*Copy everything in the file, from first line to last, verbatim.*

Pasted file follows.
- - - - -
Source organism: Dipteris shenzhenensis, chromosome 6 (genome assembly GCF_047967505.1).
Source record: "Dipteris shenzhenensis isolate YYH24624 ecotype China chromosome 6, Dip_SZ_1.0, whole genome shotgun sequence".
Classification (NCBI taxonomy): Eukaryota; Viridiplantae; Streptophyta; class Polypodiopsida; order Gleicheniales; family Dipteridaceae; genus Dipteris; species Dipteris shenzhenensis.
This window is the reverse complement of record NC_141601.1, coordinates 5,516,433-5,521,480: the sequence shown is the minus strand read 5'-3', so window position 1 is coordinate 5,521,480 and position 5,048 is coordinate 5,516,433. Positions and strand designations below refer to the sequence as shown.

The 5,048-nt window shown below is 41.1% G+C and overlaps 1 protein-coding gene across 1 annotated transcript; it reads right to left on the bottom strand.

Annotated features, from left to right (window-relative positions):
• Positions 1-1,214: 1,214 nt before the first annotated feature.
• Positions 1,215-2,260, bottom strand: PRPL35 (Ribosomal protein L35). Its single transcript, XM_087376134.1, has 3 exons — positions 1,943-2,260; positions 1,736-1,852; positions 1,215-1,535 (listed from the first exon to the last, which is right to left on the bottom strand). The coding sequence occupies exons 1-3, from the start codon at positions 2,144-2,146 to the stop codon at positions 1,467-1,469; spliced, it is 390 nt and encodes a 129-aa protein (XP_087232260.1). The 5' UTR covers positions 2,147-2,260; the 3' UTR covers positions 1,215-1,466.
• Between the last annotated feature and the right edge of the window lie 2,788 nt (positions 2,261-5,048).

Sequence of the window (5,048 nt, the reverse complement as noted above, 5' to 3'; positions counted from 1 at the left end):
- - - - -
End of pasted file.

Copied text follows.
Source organism: Dipteris shenzhenensis, chromosome 6 (genome assembly GCF_047967505.1).
Source record: "Dipteris shenzhenensis isolate YYH24624 ecotype China chromosome 6, Dip_SZ_1.0, whole genome shotgun sequence".
Classification (NCBI taxonomy): Eukaryota; Viridiplantae; Streptophyta; class Polypodiopsida; order Gleicheniales; family Dipteridaceae; genus Dipteris; species Dipteris shenzhenensis.
This window is the reverse complement of record NC_141601.1, coordinates 5,516,433-5,521,480: the sequence shown is the minus strand read 5'-3', so window position 1 is coordinate 5,521,480 and position 5,048 is coordinate 5,516,433. Positions and strand designations below refer to the sequence as shown.

The 5,048-nt window shown below is 41.1% G+C and overlaps 1 protein-coding gene across 1 annotated transcript; it reads right to left on the bottom strand.

Annotated features, from left to right (window-relative positions):
• Positions 1-1,214: 1,214 nt before the first annotated feature.
• Positions 1,215-2,260, bottom strand: PRPL35 (Ribosomal protein L35). Its single transcript, XM_087376134.1, has 3 exons — positions 1,943-2,260; positions 1,736-1,852; positions 1,215-1,535 (listed from the first exon to the last, which is right to left on the bottom strand). The coding sequence occupies exons 1-3, from the start codon at positions 2,144-2,146 to the stop codon at positions 1,467-1,469; spliced, it is 390 nt and encodes a 129-aa protein (XP_087232260.1). The 5' UTR covers positions 2,147-2,260; the 3' UTR covers positions 1,215-1,466.
• Between the last annotated feature and the right edge of the window lie 2,788 nt (positions 2,261-5,048).

Sequence of the window (5,048 nt, the reverse complement as noted above, 5' to 3'; positions counted from 1 at the left end):